- Architects and general contractors are critical parts of the team, but they aren’t typically positioned to provide an objective, comprehensive approach that involves business alignment, strategic planning, and assurances for optimal, cost-effective solutions. For this reason, these professionals are often subsets of the overall team directed by project managers.
- Experienced, independent project managers can manage office transformation from start to finish, including strategic planning, management of budget and vendors, design, construction, change management and implementation.
Contemporary Project Managers
But how can you find the right project manager?
For many years, project managers have fulfilled a critical role. In addition to overseeing the work of vendors and integrating services with commercial real estate brokers, they were responsible for staffing, budgeting, scheduling and implementation, including IT, AV, security, furniture and relocation management. They needed to be good communicators and get the job done on time and on budget. While these are mission-critical activities, PMs seldom were involved in visioning, strategic planning and product delivery.
But times have changed. Tenants are demanding more modern amenities. And open offices have become the new normal (over 70 percent of offices today are open environments). But while this trend is inexorable, it is fraught with challenges. Today’s workplace often contains five generations working together, including Baby Boomers, Millennials and Gen Z—all of whom have different mindsets and skill sets.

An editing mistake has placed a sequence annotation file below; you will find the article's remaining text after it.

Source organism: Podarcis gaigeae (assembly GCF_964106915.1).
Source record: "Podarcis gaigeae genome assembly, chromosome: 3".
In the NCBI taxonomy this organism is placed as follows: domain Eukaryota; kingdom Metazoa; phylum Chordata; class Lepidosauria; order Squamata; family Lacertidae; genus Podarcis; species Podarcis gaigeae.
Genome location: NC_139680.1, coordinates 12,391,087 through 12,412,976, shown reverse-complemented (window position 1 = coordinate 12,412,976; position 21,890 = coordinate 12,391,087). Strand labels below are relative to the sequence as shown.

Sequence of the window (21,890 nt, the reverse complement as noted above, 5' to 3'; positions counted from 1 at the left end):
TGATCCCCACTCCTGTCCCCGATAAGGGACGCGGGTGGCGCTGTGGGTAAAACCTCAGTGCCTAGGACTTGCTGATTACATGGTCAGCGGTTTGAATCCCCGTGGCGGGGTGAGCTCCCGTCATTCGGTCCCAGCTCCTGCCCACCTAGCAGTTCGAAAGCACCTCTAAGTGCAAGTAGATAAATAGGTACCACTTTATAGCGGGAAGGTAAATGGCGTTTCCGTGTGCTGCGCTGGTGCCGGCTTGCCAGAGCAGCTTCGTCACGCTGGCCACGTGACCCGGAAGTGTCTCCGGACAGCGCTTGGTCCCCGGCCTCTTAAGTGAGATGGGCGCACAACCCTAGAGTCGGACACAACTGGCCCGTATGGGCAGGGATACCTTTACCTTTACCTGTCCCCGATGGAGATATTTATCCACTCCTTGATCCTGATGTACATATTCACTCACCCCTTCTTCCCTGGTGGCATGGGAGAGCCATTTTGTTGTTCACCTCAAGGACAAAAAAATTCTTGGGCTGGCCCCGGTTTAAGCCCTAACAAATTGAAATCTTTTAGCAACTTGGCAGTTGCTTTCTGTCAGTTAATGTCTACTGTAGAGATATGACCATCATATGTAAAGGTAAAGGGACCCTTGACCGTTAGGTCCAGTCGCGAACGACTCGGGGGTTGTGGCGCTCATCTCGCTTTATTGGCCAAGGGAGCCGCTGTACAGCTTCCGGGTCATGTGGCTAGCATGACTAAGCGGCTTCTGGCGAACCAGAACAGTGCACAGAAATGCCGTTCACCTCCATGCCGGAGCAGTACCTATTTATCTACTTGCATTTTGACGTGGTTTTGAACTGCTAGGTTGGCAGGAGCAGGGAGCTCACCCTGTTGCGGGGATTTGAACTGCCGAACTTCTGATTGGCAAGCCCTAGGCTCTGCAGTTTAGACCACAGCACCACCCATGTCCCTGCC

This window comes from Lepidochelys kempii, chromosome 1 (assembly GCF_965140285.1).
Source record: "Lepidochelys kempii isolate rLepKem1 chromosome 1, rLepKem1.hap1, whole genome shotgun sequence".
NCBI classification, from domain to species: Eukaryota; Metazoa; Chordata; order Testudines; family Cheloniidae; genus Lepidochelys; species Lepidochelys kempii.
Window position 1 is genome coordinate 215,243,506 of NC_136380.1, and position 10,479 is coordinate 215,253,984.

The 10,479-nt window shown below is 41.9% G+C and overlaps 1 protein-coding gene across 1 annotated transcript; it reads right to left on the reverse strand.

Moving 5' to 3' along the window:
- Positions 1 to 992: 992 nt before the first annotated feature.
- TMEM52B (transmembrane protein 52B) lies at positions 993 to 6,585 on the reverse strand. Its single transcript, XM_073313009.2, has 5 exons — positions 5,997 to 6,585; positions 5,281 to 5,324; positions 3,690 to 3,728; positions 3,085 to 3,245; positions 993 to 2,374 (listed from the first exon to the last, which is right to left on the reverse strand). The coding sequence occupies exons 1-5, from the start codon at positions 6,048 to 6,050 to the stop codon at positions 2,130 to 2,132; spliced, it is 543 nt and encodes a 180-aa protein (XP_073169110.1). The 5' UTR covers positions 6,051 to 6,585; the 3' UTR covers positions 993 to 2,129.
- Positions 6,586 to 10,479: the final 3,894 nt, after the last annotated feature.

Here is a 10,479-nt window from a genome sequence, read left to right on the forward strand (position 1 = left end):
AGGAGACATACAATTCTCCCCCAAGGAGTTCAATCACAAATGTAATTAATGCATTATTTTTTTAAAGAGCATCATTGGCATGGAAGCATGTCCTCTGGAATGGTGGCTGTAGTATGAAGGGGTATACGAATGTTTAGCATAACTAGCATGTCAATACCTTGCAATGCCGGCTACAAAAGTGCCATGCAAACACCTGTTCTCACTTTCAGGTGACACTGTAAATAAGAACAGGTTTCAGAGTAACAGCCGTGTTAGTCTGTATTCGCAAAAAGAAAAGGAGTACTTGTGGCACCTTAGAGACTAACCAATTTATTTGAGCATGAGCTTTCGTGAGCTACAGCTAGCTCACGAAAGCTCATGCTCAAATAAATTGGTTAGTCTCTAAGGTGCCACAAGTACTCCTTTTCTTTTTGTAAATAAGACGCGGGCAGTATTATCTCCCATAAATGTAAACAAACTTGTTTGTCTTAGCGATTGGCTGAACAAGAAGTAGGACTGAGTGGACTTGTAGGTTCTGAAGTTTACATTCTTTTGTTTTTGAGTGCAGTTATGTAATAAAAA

This shift has caused project managers, facility managers, brokers, architects and construction managers to think differently about their roles. Enter the contemporary project manager who has the expertise of a mechanic but also the much broader skills of a holistic engineer. The optimal project manager today understands not only design and construction but also the organization’s culture and branding.
Today’s project managers should have the required background. They should be able to say, “Been there, done that.” In fact, there’s no substitute for having walked in a client’s shoes.
The More Things Change…
One thing that hasn’t changed over the years is the need to cut costs and bolster the bottom-line. Project managers can help in this regard by identifying the value proposition and mapping out routes to the best ROI.
At the end of the day, we need to consider not only what’s trendy, but what’s right. In other words, we’re looking for not just a workplace but a workplace really works! So, don’t overlook the bottom line of cost-savings, but don’t be short-sighted. More than likely, companies will want to review options for open and closed, “hybrid” space that accommodates individual needs but, most importantly, fosters the common good.
Workplaces today are unique environments…and they deserve nothing less than unique solutions.
Robin Weckesser is the president and founder of a3 Workplace Strategies, a workplace consulting group based in San Jose and serving companies throughout the United States and worldwide. The firm provides a full range of project management and facilities management services, including strategic planning, change management, site selection, design, construction, and relocation oversight, space programming, and open office/collaborative environments. For more information, visit a3workplacestrategies.com or email Robin at rweckesser /at/ a3workplace.com.